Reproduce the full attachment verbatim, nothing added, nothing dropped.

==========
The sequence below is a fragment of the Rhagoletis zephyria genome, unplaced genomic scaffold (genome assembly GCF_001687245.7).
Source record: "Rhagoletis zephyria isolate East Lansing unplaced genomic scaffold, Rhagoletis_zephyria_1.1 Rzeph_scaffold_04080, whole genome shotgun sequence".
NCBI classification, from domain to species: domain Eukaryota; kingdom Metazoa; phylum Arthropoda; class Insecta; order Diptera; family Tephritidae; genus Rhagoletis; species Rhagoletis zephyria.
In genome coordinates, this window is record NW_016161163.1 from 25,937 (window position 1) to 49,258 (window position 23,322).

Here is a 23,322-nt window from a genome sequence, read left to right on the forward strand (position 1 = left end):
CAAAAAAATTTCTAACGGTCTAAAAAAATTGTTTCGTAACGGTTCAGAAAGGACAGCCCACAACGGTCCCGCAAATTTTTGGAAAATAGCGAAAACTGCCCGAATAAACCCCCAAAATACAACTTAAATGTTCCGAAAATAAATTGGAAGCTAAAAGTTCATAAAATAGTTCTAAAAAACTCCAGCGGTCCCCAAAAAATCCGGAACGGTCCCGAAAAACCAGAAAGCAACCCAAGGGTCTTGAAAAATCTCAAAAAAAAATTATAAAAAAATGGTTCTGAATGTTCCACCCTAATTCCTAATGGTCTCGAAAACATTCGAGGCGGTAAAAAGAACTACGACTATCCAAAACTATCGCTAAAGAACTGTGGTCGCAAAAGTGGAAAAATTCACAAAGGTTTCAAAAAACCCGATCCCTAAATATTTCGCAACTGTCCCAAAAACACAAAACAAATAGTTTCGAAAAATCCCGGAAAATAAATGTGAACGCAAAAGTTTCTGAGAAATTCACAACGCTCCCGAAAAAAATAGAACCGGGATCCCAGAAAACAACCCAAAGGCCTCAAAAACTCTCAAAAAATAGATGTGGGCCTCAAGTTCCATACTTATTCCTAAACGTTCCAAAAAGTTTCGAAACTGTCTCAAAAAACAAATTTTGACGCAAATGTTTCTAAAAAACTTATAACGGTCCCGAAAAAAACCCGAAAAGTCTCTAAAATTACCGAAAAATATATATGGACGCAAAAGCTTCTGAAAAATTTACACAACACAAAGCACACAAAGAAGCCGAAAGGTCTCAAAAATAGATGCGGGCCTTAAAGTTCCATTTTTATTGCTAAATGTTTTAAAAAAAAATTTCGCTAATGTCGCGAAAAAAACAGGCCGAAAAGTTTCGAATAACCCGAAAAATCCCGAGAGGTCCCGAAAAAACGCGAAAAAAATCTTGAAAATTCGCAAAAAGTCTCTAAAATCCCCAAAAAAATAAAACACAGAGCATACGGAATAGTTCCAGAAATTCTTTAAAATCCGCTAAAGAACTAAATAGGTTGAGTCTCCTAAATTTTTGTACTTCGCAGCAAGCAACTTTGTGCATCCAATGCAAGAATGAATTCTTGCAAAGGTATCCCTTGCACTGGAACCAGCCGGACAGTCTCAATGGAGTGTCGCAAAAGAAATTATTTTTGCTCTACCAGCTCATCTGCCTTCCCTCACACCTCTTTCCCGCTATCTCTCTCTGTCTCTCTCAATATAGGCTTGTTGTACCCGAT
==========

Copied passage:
The sequence below is a fragment of the Rhagoletis zephyria genome, unplaced genomic scaffold (genome assembly GCF_001687245.7).
Source record: "Rhagoletis zephyria isolate East Lansing unplaced genomic scaffold, Rhagoletis_zephyria_1.1 Rzeph_scaffold_04080, whole genome shotgun sequence".
NCBI classification, from domain to species: domain Eukaryota; kingdom Metazoa; phylum Arthropoda; class Insecta; order Diptera; family Tephritidae; genus Rhagoletis; species Rhagoletis zephyria.
In genome coordinates, this window is record NW_016161163.1 from 25,937 (window position 1) to 49,258 (window position 23,322).

Here is a 23,322-nt window from a genome sequence, read left to right on the forward strand (position 1 = left end):
CAAAAAAATTTCTAACGGTCTAAAAAAATTGTTTCGTAACGGTTCAGAAAGGACAGCCCACAACGGTCCCGCAAATTTTTGGAAAATAGCGAAAACTGCCCGAATAAACCCCCAAAATACAACTTAAATGTTCCGAAAATAAATTGGAAGCTAAAAGTTCATAAAATAGTTCTAAAAAACTCCAGCGGTCCCCAAAAAATCCGGAACGGTCCCGAAAAACCAGAAAGCAACCCAAGGGTCTTGAAAAATCTCAAAAAAAAATTATAAAAAAATGGTTCTGAATGTTCCACCCTAATTCCTAATGGTCTCGAAAACATTCGAGGCGGTAAAAAGAACTACGACTATCCAAAACTATCGCTAAAGAACTGTGGTCGCAAAAGTGGAAAAATTCACAAAGGTTTCAAAAAACCCGATCCCTAAATATTTCGCAACTGTCCCAAAAACACAAAACAAATAGTTTCGAAAAATCCCGGAAAATAAATGTGAACGCAAAAGTTTCTGAGAAATTCACAACGCTCCCGAAAAAAATAGAACCGGGATCCCAGAAAACAACCCAAAGGCCTCAAAAACTCTCAAAAAATAGATGTGGGCCTCAAGTTCCATACTTATTCCTAAACGTTCCAAAAAGTTTCGAAACTGTCTCAAAAAACAAATTTTGACGCAAATGTTTCTAAAAAACTTATAACGGTCCCGAAAAAAACCCGAAAAGTCTCTAAAATTACCGAAAAATATATATGGACGCAAAAGCTTCTGAAAAATTTACACAACACAAAGCACACAAAGAAGCCGAAAGGTCTCAAAAATAGATGCGGGCCTTAAAGTTCCATTTTTATTGCTAAATGTTTTAAAAAAAAATTTCGCTAATGTCGCGAAAAAAACAGGCCGAAAAGTTTCGAATAACCCGAAAAATCCCGAGAGGTCCCGAAAAAACGCGAAAAAAATCTTGAAAATTCGCAAAAAGTCTCTAAAATCCCCAAAAAAATAAAACACAGAGCATACGGAATAGTTCCAGAAATTCTTTAAAATCCGCTAAAGAACTAAATAGGTTGAGTCTCCTAAATTTTTGTACTTCGCAGCAAGCAACTTTGTGCATCCAATGCAAGAATGAATTCTTGCAAAGGTATCCCTTGCACTGGAACCAGCCGGACAGTCTCAATGGAGTGTCGCAAAAGAAATTATTTTTGCTCTACCAGCTCATCTGCCTTCCCTCACACCTCTTTCCCGCTATCTCTCTCTGTCTCTCTCAATATAGGCTTGTTGTACCCGAT